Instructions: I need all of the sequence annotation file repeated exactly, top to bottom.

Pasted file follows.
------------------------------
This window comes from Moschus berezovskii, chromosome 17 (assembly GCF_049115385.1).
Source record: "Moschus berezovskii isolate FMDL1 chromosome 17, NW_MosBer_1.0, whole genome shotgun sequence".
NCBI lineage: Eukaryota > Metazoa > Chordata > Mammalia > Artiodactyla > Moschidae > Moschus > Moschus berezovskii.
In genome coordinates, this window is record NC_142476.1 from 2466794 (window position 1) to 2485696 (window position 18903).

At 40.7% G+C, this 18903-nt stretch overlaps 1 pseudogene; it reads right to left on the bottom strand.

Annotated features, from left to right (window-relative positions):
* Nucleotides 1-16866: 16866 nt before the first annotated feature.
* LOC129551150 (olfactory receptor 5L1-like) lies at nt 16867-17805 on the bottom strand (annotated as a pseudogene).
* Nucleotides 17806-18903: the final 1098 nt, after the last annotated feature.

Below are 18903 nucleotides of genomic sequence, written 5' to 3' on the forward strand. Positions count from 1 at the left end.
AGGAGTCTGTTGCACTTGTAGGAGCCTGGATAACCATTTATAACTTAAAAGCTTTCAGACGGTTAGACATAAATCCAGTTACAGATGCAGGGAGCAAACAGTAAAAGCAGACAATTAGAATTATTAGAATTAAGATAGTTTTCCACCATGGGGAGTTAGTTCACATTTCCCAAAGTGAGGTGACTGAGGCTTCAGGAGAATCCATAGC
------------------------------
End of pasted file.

This window comes from Moschus berezovskii, chromosome 17 (assembly GCF_049115385.1).
Source record: "Moschus berezovskii isolate FMDL1 chromosome 17, NW_MosBer_1.0, whole genome shotgun sequence".
NCBI lineage: Eukaryota > Metazoa > Chordata > Mammalia > Artiodactyla > Moschidae > Moschus > Moschus berezovskii.
In genome coordinates, this window is record NC_142476.1 from 2466794 (window position 1) to 2485696 (window position 18903).

At 40.7% G+C, this 18903-nt stretch overlaps 1 pseudogene; it reads right to left on the bottom strand.

Annotated features, from left to right (window-relative positions):
* Nucleotides 1-16866: 16866 nt before the first annotated feature.
* LOC129551150 (olfactory receptor 5L1-like) lies at nt 16867-17805 on the bottom strand (annotated as a pseudogene).
* Nucleotides 17806-18903: the final 1098 nt, after the last annotated feature.

Below are 18903 nucleotides of genomic sequence, written 5' to 3' on the forward strand. Positions count from 1 at the left end.
AGGAGTCTGTTGCACTTGTAGGAGCCTGGATAACCATTTATAACTTAAAAGCTTTCAGACGGTTAGACATAAATCCAGTTACAGATGCAGGGAGCAAACAGTAAAAGCAGACAATTAGAATTATTAGAATTAAGATAGTTTTCCACCATGGGGAGTTAGTTCACATTTCCCAAAGTGAGGTGACTGAGGCTTCAGGAGAATCCATAGC